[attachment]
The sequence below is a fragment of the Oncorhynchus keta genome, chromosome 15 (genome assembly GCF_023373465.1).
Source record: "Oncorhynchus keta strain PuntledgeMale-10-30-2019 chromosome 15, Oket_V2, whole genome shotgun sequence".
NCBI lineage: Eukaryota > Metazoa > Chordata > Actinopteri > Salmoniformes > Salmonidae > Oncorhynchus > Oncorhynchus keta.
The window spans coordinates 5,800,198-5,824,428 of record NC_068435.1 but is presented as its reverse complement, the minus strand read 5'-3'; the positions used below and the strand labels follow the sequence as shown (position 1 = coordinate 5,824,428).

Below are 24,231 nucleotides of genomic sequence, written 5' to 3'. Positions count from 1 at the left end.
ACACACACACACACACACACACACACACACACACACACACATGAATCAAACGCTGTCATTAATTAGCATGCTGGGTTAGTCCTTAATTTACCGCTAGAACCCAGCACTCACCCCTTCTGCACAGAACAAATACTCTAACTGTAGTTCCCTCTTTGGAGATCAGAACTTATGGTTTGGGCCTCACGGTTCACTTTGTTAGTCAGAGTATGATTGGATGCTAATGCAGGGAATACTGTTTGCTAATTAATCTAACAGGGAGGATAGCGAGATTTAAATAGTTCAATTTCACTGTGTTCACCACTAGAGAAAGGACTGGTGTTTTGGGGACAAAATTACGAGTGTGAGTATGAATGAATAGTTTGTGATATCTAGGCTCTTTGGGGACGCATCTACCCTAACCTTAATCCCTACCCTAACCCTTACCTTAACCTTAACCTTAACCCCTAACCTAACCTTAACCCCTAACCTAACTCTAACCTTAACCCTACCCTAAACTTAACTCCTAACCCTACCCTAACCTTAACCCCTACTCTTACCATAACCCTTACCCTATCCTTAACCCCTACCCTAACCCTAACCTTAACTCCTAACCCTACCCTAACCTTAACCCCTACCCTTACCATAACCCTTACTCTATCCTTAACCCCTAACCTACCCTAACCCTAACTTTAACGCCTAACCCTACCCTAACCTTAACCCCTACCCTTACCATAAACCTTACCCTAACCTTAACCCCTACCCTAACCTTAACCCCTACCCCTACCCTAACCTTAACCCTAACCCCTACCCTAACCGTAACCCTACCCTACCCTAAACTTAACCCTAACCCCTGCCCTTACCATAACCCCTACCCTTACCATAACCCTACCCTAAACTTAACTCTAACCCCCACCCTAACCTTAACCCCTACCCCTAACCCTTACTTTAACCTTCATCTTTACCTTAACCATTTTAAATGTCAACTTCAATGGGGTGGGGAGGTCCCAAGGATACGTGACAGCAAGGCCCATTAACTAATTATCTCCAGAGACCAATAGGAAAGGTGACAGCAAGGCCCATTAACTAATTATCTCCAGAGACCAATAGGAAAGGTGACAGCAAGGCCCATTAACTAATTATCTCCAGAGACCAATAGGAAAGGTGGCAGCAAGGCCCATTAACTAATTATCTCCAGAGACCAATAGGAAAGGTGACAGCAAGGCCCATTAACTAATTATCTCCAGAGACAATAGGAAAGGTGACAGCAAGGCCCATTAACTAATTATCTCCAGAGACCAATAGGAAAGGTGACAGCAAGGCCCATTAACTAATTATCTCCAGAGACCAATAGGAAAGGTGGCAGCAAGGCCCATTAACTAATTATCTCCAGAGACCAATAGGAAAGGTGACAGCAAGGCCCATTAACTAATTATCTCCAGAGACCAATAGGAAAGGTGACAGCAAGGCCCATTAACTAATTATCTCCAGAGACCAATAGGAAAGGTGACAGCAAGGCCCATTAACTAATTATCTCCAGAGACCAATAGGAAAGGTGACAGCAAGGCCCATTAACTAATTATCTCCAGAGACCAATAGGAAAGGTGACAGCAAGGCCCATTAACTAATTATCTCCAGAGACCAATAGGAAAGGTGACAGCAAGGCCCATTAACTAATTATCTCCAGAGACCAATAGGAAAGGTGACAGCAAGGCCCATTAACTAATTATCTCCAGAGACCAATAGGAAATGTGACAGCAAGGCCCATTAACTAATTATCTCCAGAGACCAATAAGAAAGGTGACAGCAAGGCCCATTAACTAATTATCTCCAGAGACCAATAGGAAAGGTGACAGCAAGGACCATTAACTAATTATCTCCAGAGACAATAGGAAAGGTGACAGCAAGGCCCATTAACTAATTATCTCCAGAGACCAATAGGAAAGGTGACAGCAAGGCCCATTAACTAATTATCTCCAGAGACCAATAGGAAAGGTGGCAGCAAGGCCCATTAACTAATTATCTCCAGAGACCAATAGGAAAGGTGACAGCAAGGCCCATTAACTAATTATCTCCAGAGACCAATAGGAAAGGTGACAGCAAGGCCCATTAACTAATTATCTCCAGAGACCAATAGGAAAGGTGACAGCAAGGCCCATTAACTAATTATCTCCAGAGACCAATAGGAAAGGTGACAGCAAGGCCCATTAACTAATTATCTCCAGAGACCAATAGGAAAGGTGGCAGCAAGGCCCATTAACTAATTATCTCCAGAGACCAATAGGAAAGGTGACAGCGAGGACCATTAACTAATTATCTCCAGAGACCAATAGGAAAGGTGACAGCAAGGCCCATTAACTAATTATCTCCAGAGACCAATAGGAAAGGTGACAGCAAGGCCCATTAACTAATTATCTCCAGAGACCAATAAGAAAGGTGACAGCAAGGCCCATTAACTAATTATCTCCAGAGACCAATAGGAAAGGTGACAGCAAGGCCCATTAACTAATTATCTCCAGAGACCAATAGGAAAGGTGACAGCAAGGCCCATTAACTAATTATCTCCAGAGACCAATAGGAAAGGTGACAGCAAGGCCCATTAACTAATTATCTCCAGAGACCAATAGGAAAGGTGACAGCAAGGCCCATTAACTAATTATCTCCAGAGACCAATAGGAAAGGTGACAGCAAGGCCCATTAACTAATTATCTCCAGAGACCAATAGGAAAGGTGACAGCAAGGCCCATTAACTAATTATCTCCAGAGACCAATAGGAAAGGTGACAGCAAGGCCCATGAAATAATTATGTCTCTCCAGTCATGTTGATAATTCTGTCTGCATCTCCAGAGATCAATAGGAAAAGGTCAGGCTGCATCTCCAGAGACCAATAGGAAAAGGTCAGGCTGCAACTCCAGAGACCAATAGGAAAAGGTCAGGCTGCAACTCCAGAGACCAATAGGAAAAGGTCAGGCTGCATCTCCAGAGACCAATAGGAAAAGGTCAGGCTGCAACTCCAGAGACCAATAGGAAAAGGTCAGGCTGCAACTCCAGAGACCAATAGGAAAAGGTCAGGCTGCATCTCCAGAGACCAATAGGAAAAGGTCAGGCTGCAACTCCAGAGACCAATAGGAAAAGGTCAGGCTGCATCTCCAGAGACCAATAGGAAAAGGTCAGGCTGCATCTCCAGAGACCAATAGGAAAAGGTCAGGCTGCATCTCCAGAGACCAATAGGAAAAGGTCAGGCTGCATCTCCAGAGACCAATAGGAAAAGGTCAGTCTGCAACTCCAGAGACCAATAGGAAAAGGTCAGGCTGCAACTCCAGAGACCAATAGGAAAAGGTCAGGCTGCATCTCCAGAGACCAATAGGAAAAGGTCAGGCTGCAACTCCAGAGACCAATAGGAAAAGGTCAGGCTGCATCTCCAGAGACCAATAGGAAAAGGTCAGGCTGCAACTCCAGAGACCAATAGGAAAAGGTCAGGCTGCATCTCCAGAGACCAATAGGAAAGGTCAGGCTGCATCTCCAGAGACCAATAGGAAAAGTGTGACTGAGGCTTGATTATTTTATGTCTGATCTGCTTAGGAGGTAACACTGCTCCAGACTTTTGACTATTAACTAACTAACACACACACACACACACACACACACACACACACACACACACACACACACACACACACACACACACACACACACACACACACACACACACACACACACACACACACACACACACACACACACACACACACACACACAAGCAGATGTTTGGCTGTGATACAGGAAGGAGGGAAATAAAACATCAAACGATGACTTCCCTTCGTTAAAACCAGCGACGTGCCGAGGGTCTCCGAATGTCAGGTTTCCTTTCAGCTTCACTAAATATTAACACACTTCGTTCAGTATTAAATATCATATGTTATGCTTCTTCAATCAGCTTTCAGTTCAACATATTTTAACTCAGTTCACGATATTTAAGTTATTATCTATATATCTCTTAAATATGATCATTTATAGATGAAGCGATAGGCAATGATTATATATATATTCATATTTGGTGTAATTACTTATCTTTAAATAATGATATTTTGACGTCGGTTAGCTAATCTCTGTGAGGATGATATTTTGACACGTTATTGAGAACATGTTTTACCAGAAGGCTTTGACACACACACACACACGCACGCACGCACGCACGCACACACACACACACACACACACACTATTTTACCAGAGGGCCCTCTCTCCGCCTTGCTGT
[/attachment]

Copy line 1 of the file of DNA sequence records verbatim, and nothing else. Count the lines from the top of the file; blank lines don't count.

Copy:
The sequence below is a fragment of the Oncorhynchus keta genome, chromosome 15 (genome assembly GCF_023373465.1).